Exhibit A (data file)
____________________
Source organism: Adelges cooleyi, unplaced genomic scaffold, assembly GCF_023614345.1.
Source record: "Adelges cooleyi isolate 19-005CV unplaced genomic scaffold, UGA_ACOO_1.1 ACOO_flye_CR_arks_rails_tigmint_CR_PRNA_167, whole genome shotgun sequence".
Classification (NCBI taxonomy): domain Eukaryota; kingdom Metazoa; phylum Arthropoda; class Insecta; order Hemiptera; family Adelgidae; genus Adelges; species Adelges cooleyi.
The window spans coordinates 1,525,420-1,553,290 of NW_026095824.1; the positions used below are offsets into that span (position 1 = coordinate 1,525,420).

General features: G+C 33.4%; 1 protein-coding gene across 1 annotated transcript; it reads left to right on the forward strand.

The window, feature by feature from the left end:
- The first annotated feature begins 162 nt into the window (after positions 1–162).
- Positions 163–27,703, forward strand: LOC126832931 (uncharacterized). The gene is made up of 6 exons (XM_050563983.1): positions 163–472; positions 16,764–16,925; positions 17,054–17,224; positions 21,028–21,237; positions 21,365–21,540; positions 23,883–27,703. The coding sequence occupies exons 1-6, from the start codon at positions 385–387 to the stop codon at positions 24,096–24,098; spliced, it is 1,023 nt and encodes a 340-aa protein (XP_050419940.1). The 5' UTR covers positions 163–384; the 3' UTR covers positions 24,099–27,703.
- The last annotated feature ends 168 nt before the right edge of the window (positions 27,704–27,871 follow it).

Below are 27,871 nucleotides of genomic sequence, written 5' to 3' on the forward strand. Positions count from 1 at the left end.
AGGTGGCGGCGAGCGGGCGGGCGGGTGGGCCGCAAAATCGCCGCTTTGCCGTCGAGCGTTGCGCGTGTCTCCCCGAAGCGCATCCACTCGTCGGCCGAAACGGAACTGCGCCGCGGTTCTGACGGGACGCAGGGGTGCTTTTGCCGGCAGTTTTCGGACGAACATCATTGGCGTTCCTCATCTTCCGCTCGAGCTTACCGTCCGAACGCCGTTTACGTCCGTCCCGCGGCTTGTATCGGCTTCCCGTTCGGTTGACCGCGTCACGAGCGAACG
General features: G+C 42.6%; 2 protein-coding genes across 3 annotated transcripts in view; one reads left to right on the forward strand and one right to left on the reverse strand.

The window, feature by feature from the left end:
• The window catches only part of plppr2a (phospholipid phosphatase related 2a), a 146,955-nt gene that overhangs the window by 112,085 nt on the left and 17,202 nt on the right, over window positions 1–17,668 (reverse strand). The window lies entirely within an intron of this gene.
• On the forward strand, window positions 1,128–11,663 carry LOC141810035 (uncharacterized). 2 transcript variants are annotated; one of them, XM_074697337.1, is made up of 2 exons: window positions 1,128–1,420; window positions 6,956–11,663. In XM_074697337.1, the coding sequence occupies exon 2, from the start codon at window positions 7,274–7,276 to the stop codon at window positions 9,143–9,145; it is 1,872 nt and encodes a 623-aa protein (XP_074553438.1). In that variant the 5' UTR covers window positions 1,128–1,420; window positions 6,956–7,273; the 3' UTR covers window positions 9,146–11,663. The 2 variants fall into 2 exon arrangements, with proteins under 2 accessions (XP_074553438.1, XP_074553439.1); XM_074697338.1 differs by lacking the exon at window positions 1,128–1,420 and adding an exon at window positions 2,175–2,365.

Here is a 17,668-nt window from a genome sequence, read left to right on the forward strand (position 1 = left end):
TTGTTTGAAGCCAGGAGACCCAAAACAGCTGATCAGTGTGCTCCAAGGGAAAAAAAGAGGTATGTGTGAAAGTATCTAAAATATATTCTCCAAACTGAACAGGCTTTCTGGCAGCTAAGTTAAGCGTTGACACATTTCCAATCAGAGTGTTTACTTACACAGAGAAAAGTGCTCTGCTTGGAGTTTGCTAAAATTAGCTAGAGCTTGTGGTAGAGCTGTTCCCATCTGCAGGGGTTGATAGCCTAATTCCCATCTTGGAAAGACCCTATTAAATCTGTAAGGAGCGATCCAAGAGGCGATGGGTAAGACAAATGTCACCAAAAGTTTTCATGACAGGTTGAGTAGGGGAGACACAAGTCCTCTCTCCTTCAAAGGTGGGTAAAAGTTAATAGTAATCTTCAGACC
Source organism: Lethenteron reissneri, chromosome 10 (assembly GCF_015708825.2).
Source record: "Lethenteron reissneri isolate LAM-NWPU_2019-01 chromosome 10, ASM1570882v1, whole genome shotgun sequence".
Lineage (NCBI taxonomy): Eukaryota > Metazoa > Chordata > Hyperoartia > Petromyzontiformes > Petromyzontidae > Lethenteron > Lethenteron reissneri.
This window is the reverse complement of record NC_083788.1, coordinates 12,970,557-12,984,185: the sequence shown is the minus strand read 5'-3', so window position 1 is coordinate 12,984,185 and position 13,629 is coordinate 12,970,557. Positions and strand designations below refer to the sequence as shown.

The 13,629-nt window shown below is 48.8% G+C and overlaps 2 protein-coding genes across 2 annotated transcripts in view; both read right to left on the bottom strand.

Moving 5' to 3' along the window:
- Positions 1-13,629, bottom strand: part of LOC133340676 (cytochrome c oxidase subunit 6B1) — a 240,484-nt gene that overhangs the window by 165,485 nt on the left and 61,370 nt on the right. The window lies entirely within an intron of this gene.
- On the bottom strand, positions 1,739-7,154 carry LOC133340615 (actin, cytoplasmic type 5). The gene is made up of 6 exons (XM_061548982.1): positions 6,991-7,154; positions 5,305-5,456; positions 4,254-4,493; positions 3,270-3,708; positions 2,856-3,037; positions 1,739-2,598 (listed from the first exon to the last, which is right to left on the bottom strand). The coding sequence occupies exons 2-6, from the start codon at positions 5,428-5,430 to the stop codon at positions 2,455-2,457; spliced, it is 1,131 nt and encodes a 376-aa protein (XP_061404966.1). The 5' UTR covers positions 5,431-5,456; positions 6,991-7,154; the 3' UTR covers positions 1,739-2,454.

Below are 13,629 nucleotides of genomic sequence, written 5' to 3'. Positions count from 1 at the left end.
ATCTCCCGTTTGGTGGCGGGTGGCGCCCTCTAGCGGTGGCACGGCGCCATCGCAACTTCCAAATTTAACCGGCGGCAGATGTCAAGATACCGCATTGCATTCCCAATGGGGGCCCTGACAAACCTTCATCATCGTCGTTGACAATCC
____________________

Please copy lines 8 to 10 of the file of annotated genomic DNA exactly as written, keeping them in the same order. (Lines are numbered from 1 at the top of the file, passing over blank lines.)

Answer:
- Positions 163–27,703, forward strand: LOC126832931 (uncharacterized). The gene is made up of 6 exons (XM_050563983.1): positions 163–472; positions 16,764–16,925; positions 17,054–17,224; positions 21,028–21,237; positions 21,365–21,540; positions 23,883–27,703. The coding sequence occupies exons 1-6, from the start codon at positions 385–387 to the stop codon at positions 24,096–24,098; spliced, it is 1,023 nt and encodes a 340-aa protein (XP_050419940.1). The 5' UTR covers positions 163–384; the 3' UTR covers positions 24,099–27,703.
- The last annotated feature ends 168 nt before the right edge of the window (positions 27,704–27,871 follow it).

Below are 27,871 nucleotides of genomic sequence, written 5' to 3' on the forward strand. Positions count from 1 at the left end.